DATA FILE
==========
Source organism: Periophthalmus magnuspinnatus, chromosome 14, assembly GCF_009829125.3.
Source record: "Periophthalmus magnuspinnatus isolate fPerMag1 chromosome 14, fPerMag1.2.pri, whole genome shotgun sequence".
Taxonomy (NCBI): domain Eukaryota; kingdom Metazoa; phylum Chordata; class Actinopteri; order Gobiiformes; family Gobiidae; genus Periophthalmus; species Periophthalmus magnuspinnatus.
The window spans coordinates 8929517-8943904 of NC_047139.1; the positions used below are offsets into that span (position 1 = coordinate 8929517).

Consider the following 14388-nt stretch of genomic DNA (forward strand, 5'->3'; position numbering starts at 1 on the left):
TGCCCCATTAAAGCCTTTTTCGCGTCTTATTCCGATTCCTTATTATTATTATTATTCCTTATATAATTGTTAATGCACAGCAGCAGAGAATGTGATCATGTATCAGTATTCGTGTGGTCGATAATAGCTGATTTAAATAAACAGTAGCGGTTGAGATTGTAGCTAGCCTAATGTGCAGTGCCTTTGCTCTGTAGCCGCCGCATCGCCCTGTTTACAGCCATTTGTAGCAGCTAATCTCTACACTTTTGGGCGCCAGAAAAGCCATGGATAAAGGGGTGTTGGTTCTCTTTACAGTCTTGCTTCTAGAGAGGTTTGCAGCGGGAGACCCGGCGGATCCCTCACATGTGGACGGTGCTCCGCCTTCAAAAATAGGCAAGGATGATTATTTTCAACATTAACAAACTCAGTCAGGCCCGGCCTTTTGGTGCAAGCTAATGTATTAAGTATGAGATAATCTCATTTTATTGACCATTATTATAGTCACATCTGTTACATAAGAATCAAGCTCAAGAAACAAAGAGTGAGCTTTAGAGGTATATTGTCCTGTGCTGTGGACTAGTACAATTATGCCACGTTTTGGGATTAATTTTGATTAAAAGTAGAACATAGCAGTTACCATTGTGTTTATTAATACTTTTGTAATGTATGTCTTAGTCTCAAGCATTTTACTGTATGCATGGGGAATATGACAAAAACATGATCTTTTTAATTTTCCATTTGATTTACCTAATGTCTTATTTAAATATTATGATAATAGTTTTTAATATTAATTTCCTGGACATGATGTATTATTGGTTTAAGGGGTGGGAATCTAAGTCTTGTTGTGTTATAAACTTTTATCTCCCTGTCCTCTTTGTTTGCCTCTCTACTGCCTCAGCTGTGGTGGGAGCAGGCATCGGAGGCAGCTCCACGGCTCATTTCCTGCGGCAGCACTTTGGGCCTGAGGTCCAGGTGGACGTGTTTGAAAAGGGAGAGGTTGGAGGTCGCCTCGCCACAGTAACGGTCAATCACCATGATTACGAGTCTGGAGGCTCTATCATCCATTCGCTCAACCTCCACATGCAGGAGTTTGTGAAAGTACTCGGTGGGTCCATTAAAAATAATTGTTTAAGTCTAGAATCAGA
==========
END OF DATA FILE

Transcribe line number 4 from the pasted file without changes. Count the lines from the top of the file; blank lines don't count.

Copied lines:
The window spans coordinates 8929517-8943904 of NC_047139.1; the positions used below are offsets into that span (position 1 = coordinate 8929517).